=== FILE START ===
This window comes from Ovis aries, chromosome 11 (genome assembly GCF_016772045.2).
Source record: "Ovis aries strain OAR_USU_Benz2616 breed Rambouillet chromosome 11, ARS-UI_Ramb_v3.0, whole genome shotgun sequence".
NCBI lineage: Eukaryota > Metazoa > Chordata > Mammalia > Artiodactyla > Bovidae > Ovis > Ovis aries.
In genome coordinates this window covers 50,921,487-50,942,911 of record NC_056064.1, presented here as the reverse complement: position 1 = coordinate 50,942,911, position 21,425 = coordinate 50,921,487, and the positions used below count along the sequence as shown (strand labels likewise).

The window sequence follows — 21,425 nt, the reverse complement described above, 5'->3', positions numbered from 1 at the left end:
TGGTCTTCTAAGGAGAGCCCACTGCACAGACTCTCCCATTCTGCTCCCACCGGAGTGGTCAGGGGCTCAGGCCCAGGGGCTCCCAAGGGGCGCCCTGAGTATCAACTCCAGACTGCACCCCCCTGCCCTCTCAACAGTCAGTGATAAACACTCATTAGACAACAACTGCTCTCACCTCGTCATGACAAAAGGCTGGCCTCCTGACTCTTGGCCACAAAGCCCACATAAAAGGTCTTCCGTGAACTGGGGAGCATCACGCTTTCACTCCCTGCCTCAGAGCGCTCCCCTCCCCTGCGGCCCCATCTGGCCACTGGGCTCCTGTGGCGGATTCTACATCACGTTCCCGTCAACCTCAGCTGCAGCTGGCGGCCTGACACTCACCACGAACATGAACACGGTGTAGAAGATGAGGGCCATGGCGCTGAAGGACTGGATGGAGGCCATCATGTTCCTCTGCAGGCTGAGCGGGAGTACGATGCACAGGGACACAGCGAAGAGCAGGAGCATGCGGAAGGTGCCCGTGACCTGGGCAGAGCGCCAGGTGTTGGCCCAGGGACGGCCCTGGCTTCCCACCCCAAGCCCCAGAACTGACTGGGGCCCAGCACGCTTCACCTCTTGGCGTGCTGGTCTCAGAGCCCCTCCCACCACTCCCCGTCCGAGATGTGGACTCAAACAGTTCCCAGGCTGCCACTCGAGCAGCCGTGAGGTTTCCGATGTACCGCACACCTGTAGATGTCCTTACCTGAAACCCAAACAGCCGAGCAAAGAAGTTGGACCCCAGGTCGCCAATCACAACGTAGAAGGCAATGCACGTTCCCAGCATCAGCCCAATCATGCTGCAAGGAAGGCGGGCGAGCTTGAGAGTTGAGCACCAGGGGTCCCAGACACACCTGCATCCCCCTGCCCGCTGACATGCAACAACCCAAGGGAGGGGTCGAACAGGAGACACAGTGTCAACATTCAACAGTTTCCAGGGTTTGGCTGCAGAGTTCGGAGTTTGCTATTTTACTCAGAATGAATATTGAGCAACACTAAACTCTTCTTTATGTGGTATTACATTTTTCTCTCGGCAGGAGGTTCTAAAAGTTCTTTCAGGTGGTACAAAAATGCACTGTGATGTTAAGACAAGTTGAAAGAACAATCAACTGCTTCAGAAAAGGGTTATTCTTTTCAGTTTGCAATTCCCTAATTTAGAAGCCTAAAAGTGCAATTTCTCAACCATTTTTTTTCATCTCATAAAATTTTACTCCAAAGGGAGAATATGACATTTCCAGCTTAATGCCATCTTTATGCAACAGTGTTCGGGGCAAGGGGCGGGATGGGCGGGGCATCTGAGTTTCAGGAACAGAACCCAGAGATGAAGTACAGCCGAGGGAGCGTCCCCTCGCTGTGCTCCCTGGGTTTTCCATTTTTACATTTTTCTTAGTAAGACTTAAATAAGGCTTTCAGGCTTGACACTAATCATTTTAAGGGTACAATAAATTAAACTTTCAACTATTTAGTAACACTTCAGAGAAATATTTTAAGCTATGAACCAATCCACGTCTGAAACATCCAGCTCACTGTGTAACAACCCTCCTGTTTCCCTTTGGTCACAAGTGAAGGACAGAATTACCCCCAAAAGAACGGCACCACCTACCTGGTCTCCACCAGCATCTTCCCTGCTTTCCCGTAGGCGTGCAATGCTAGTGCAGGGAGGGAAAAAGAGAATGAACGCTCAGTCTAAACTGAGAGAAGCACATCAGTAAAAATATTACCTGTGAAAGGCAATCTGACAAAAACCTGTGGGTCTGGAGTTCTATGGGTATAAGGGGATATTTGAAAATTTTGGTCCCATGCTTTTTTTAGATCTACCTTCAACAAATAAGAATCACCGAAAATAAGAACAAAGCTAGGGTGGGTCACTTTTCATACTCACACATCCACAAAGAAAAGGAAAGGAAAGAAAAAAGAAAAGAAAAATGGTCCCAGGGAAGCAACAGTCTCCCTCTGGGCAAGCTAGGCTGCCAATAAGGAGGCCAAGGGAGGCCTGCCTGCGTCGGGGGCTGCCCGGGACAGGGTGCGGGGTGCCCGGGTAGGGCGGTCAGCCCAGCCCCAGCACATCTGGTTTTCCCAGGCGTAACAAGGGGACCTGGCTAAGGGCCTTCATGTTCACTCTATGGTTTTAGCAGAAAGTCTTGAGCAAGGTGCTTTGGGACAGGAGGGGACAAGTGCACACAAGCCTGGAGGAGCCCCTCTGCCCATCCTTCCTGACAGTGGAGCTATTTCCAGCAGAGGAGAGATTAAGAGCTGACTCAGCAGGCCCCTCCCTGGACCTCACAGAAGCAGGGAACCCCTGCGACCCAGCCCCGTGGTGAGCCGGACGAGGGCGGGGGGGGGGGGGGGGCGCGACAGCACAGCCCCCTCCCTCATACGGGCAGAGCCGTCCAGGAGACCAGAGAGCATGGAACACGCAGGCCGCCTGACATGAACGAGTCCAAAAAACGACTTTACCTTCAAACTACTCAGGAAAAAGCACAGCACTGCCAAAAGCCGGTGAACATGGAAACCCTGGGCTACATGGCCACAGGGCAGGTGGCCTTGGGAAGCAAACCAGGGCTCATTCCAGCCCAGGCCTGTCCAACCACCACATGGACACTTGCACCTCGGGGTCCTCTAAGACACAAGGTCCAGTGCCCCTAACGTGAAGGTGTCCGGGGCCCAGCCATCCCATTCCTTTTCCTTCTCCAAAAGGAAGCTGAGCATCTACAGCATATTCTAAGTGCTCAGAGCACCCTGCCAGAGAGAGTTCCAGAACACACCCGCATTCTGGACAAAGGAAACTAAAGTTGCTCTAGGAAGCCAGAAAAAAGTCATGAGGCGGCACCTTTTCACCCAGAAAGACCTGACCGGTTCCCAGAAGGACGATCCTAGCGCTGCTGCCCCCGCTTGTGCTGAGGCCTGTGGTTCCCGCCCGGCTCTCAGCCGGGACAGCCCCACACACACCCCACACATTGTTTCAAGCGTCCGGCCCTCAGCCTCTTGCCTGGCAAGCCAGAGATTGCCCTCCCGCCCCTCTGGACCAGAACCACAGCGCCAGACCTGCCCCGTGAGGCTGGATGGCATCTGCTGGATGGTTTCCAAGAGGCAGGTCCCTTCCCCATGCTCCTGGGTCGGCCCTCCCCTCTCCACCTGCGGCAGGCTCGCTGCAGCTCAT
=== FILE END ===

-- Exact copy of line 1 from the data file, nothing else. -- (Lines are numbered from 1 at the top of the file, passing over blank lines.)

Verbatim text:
This window comes from Ovis aries, chromosome 11 (genome assembly GCF_016772045.2).